A book written in 1923 by a historian named Choi Yong Nyon titled the Haedongjukchi gives the best description of the systemization of Subak/Taekkyon and the emphasis placed on difficult kicking techniques: "There was a fighting skill in which the players would try to knock each other down using the feet. The lowest skill level was kicking the opponents leg, the next highest was to kick the shoulder, and the highest recognition was given to the one who could kick the opponent's topknot." In 1895, an American anthropologist named Stewart Culin visited Korea for the purpose of studying Korean Games. In his book Korean Games, he includes a picture of two children engaging in a Taekkyon match. Taekkyon had become so popular as a folk sport that people began to bet on the outcome of matches resulting in legislation from the conservative Neo-Confucian government banning its practice. In spite of this, Taekkyon was common until around the turn of the century when pressure from the Confucian authorities, who deemed it an inappropriate activity, seems to have lead to its gradual disappearance from common culture.
Hwarang were known in the Korean peninsula for their courage and skill in battle, gaining respect from even their bitterest foes. Their feats of valor were legendary. Many of these brave, young warriors died on fields of battle in the threshold of their youth, as young as fourteen or fifteen years of age. Due to their superb fighting skills, Silla was victorious over Paekche in 668 AD and Koguryo in 670 AD, and the Hwarang leader, General Kim Yu-Sin, unified the three kingdoms. A time of relative peace followed, which led to a decline of the Hwarang as a military organization.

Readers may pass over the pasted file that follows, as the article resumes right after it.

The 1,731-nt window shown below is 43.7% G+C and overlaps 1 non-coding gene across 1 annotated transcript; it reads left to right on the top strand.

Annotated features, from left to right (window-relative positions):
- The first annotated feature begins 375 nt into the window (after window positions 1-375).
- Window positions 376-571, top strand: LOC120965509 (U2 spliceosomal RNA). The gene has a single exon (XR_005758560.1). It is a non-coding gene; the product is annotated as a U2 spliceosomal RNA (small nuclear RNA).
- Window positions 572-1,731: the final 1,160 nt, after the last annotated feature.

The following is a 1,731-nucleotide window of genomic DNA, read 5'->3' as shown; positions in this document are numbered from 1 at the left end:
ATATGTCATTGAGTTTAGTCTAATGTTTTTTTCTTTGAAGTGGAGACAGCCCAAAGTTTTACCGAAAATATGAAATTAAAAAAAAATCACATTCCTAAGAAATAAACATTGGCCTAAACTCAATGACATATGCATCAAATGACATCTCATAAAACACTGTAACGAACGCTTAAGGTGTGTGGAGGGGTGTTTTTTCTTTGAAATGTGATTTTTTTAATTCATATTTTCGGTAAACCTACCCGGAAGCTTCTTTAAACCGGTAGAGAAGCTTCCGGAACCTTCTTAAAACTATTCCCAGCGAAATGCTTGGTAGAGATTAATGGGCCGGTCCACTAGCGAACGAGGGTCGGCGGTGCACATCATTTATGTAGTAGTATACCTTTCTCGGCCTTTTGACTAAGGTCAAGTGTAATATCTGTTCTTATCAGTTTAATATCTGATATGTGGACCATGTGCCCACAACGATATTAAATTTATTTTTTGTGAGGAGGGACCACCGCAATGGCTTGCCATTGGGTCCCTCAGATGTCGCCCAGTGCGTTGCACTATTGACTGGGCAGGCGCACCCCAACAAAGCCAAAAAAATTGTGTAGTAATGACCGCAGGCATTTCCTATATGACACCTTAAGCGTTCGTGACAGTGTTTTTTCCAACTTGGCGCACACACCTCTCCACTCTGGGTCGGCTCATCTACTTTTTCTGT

The Hwarang, along with their training in military skills, began receiving training in poetry, singing, and dancing. They were encouraged to travel throughout the Korean peninsula to learn about the regions and their people. The once great Hwarang were reduced to a disorganized band of effete dilettantes. Although, these traveling warriors spread of Subak throughout Korea, it was only practiced as recreational activity.